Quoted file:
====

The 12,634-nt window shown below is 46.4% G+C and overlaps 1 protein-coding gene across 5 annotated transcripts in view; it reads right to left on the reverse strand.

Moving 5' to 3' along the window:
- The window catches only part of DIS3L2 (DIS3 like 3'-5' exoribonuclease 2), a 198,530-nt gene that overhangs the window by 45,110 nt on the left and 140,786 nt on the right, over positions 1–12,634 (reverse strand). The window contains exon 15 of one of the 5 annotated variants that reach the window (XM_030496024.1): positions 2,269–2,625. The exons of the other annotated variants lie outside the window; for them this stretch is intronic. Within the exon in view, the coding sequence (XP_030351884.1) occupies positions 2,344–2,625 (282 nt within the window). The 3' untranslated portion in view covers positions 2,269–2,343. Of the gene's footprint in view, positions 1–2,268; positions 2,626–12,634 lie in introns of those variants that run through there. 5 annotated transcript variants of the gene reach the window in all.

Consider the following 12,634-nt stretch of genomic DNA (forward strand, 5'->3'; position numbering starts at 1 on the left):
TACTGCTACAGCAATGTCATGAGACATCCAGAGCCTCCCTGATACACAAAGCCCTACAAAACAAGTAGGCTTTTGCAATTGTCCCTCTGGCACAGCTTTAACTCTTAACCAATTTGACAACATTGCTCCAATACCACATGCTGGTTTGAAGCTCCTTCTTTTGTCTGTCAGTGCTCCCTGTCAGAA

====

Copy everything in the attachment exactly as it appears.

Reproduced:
The 12,634-nt window shown below is 46.4% G+C and overlaps 1 protein-coding gene across 5 annotated transcripts in view; it reads right to left on the reverse strand.

Moving 5' to 3' along the window:
- The window catches only part of DIS3L2 (DIS3 like 3'-5' exoribonuclease 2), a 198,530-nt gene that overhangs the window by 45,110 nt on the left and 140,786 nt on the right, over positions 1–12,634 (reverse strand). The window contains exon 15 of one of the 5 annotated variants that reach the window (XM_030496024.1): positions 2,269–2,625. The exons of the other annotated variants lie outside the window; for them this stretch is intronic. Within the exon in view, the coding sequence (XP_030351884.1) occupies positions 2,344–2,625 (282 nt within the window). The 3' untranslated portion in view covers positions 2,269–2,343. Of the gene's footprint in view, positions 1–2,268; positions 2,626–12,634 lie in introns of those variants that run through there. 5 annotated transcript variants of the gene reach the window in all.

Consider the following 12,634-nt stretch of genomic DNA (forward strand, 5'->3'; position numbering starts at 1 on the left):
TACTGCTACAGCAATGTCATGAGACATCCAGAGCCTCCCTGATACACAAAGCCCTACAAAACAAGTAGGCTTTTGCAATTGTCCCTCTGGCACAGCTTTAACTCTTAACCAATTTGACAACATTGCTCCAATACCACATGCTGGTTTGAAGCTCCTTCTTTTGTCTGTCAGTGCTCCCTGTCAGAA